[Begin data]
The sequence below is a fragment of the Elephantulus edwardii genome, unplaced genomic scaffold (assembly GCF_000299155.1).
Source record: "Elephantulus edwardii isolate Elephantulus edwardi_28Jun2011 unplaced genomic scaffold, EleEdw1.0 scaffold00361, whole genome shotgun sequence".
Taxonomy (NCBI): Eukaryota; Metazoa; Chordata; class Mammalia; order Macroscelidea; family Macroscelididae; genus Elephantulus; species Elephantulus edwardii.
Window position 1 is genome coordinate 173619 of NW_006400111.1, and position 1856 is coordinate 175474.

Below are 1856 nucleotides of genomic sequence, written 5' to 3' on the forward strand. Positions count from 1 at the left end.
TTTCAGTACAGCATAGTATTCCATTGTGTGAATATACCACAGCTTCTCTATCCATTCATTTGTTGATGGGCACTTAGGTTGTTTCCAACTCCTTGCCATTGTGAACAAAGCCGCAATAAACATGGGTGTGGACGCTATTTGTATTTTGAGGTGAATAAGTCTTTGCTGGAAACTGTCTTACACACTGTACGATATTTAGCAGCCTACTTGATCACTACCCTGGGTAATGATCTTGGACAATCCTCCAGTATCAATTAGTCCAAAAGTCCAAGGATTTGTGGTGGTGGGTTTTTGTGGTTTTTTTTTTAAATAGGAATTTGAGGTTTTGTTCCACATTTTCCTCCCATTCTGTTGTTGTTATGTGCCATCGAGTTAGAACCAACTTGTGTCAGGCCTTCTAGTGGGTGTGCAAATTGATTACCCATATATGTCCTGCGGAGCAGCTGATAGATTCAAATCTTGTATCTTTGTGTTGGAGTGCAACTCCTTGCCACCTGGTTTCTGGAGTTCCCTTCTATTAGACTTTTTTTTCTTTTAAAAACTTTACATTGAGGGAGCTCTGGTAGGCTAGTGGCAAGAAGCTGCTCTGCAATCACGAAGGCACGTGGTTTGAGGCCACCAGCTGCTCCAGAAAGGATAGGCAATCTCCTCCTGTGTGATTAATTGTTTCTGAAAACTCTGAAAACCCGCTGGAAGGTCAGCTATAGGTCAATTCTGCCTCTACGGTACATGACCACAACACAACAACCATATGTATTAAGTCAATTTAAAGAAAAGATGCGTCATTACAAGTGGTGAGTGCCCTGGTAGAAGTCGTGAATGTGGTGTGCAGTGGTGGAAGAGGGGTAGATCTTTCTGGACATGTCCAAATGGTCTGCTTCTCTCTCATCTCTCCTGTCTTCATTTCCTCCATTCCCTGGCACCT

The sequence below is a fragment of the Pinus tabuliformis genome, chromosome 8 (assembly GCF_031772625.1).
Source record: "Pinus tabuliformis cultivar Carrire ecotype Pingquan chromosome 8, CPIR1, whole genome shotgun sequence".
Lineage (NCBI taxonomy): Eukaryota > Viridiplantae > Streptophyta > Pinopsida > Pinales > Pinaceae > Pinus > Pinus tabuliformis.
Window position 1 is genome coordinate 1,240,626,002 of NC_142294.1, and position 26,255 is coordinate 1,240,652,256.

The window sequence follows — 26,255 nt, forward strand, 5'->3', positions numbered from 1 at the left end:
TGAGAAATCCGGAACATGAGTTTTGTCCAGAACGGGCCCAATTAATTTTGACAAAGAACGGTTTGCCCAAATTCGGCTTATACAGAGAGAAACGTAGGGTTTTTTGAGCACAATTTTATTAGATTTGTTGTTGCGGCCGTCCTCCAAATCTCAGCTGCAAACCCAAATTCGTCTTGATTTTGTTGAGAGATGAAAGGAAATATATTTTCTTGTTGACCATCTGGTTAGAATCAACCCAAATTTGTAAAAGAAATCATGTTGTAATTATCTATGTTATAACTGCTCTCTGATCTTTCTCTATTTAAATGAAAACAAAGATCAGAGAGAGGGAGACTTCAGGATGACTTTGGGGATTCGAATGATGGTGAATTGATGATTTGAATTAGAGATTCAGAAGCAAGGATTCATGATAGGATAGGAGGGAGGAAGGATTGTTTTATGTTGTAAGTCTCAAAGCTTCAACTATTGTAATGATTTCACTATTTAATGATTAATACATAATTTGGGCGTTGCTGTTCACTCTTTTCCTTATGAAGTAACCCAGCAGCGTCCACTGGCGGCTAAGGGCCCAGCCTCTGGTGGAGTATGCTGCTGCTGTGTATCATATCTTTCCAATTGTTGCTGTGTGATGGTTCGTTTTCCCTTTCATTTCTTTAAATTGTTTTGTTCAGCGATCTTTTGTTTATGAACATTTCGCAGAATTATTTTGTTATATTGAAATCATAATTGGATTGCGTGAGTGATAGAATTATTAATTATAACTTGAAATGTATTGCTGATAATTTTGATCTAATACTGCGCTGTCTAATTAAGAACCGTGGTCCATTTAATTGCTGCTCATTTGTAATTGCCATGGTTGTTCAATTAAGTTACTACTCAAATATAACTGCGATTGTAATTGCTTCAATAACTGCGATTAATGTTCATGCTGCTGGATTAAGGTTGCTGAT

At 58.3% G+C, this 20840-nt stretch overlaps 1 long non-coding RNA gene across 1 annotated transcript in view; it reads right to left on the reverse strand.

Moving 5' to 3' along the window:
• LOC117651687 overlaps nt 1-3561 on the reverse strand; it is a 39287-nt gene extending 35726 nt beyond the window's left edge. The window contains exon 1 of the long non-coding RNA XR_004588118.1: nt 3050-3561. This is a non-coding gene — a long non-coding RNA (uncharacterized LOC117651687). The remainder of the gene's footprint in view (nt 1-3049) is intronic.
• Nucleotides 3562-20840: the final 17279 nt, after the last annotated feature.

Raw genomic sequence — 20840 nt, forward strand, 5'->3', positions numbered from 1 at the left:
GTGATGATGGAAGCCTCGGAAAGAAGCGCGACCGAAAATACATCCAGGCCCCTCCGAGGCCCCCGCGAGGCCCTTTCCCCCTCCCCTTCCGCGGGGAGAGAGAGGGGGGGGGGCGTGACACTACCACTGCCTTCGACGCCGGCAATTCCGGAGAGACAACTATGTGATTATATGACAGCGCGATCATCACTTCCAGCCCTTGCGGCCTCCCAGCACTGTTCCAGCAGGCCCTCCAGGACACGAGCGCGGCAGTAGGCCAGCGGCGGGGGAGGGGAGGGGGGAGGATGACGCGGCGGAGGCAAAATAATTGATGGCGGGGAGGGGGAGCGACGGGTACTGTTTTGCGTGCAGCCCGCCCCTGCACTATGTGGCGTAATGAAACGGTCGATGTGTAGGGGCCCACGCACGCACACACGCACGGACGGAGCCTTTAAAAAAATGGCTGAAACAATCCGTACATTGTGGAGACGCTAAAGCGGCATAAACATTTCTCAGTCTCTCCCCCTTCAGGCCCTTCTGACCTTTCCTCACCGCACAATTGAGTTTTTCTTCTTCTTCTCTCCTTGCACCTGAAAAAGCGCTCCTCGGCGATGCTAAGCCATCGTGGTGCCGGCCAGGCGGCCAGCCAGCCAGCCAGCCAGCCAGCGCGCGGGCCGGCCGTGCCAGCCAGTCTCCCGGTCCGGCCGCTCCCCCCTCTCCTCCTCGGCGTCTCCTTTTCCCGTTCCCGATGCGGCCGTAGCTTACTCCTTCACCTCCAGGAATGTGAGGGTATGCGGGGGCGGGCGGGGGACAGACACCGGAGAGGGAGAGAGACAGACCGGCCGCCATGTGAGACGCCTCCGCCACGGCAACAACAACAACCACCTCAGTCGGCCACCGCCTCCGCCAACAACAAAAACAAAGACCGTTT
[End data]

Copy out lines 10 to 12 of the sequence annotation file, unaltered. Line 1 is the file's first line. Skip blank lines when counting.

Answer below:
Window position 1 is genome coordinate 1,240,626,002 of NC_142294.1, and position 26,255 is coordinate 1,240,652,256.

The window sequence follows — 26,255 nt, forward strand, 5'->3', positions numbered from 1 at the left end:
TGAGAAATCCGGAACATGAGTTTTGTCCAGAACGGGCCCAATTAATTTTGACAAAGAACGGTTTGCCCAAATTCGGCTTATACAGAGAGAAACGTAGGGTTTTTTGAGCACAATTTTATTAGATTTGTTGTTGCGGCCGTCCTCCAAATCTCAGCTGCAAACCCAAATTCGTCTTGATTTTGTTGAGAGATGAAAGGAAATATATTTTCTTGTTGACCATCTGGTTAGAATCAACCCAAATTTGTAAAAGAAATCATGTTGTAATTATCTATGTTATAACTGCTCTCTGATCTTTCTCTATTTAAATGAAAACAAAGATCAGAGAGAGGGAGACTTCAGGATGACTTTGGGGATTCGAATGATGGTGAATTGATGATTTGAATTAGAGATTCAGAAGCAAGGATTCATGATAGGATAGGAGGGAGGAAGGATTGTTTTATGTTGTAAGTCTCAAAGCTTCAACTATTGTAATGATTTCACTATTTAATGATTAATACATAATTTGGGCGTTGCTGTTCACTCTTTTCCTTATGAAGTAACCCAGCAGCGTCCACTGGCGGCTAAGGGCCCAGCCTCTGGTGGAGTATGCTGCTGCTGTGTATCATATCTTTCCAATTGTTGCTGTGTGATGGTTCGTTTTCCCTTTCATTTCTTTAAATTGTTTTGTTCAGCGATCTTTTGTTTATGAACATTTCGCAGAATTATTTTGTTATATTGAAATCATAATTGGATTGCGTGAGTGATAGAATTATTAATTATAACTTGAAATGTATTGCTGATAATTTTGATCTAATACTGCGCTGTCTAATTAAGAACCGTGGTCCATTTAATTGCTGCTCATTTGTAATTGCCATGGTTGTTCAATTAAGTTACTACTCAAATATAACTGCGATTGTAATTGCTTCAATAACTGCGATTAATGTTCATGCTGCTGGATTAAGGTTGCTGAT